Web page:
The LA Times points out that it was not until some years after the document was created that this came to be seen as the central and most important concept of the Declaration.

Today, with King George’s misrule largely forgotten or forgiven, it is those two key concepts — liberty and equality — that continue to both guide and bedevil Americans. On the face of it, and especially in Jefferson’s eloquent words, they seem such clear, fundamental principles, yet 234 years later, there is still vehement disagreement about what they mean and how to apply them. Think of the issues raised at the contentious confirmation hearings of Supreme Court nominee Elena Kagan last week. Just how much liberty is guaranteed by the Constitution’s 4th Amendment ban on unreasonable searches and seizures? Does the freedom to speak one’s mind extend to the right to counsel terrorist groups? Should judges, in their effort to guarantee equal justice, feel a special solicitude for the “despised and disadvantaged”? When may the government seize private property? Could Congress pass a law mandating that Americans must eat their fruits and vegetables?

Each of those is really a question about how far liberty ought to extend, or how equality can most fairly be defined. In case after case this year, the Supreme Court, too, turned and turned those concepts of liberty and equality in its hands. Are corporations entitled to the same 1st Amendment free speech guarantees as individuals? That was the question in the troubling Citizens United decision, which permitted companies to spend unlimited sums to influence elections. In McDonald vs. Chicago, the court considered whether the right to bear arms is one of the core liberties of U.S. citizens or whether guns, as Justice John Paul Stevens put it, “have a fundamentally ambivalent relationship to liberty.”

This makes me mindful of something that I came to understand 25 years ago when I served at the US Embassy in Moscow, a position that made it necessary to learn Russian and make a serious attempt to understand Russian culture and ideas. Much of this effort came in the context of our language instruction, where we were sequestered for 10 months with half a dozen instructors, most of whom were recent immigrants from the USSR and who had a strong understanding of the Russian and, at that time, Soviet mind. I remember one in particular, Marina, who said that if we were to ask a typical Soviet how he felt about America, he would reply that America seemed a very dangerous place to live — a place where you could rise to the pinnacle of wealth, fame, and glory — but where you could also find yourself living on the streets, homeless. It seemed a veritable jungle in which the survival of the fittest governed. And freedom — the word we revere without hesitation or even much thought, to a Russian of 1985 would seem to be a double edged concept, a positive in that it offered the opportunity for freedom of expression and action, something anyone would desire – but something that also carried with it this dangerous edge, the potential for failure. “Swododa”, the Russian word for freedom, even seem to have a dangerous vibe to it.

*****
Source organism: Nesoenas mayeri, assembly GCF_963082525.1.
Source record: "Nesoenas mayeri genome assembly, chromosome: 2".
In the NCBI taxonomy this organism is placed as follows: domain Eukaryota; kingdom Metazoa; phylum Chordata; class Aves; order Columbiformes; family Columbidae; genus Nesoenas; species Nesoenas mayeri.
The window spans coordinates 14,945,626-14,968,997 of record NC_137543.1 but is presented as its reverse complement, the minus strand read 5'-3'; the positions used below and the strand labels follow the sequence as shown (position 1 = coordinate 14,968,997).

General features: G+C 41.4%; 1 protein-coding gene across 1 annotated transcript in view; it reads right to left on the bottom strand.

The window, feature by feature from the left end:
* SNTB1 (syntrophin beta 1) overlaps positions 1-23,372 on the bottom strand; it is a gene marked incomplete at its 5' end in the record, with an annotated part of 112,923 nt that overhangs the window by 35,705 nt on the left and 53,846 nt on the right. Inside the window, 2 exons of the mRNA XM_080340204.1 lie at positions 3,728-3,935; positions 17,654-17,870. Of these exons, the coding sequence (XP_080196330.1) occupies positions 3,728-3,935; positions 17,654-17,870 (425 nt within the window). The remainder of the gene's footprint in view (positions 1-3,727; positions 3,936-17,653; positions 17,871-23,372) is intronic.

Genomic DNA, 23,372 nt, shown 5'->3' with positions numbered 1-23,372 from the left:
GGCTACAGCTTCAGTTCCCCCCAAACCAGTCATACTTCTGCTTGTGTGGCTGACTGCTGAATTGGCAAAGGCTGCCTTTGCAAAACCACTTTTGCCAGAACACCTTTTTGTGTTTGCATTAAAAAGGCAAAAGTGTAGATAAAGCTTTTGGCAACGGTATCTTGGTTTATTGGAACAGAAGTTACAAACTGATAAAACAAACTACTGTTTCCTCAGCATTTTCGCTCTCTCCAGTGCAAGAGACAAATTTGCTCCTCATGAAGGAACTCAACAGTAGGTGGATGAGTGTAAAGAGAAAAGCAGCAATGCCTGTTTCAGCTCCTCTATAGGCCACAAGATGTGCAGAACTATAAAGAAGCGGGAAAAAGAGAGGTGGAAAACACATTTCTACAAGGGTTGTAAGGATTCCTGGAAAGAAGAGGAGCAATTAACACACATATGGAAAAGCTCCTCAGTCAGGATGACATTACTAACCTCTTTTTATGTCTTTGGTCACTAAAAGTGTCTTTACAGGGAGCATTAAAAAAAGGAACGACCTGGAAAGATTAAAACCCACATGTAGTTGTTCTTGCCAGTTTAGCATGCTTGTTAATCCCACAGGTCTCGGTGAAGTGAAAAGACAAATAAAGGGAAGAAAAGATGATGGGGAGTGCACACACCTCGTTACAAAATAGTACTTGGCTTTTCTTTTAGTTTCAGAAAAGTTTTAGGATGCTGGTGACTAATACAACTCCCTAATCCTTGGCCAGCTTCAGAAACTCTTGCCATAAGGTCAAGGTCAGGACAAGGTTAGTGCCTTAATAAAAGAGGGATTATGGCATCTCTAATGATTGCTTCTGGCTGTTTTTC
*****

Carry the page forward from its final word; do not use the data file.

In contrast, the word that conjured a warm glow in the soul of Russians at that time was the word “bezopastnost”, literally “without danger” — security, as it is normally translated. To the Russians this was the central organizing principle of their government and their culture. A country which had been invaded countless times, which had enemies on both sides, the Russians felt that only by banding together and putting the needs of the many ahead of the opportunities of the few, could a generalized societal well-being be achieved. The American concept of the “rugged individual” had no place in a society whose history had be written around the idea of central organization, power, and shared sacrifice and endeavor.

Jefferson, it seems to me, would have innately understood this, and his document manages to express the deep yearning for Freedom that was uniquely American but does so without losing the connection between “ying” of Freedom and its “yang” — Justice. Freedom without Justice is chaos–the kind of chaos that the Russians of 1985 felt fearful of.

I’ll close these random thoughts with a quote from Abraham Lincoln:

“All honor to Jefferson — to the man who, in the concrete pressure of a struggle for national independence by a single people, had the coolness, forecast and capacity to introduce into a merely revolutionary document, an abstract truth, applicable to all men and all times, and so embalm it there, that today and in all coming days, it shall be a rebuke and a stumbling block to the very harbingers of reappearing tyranny and oppression.”

We are truly blessed to have men such as Jefferson, and Lincoln, as those who came before us. It’s worth stopping today and pondering this.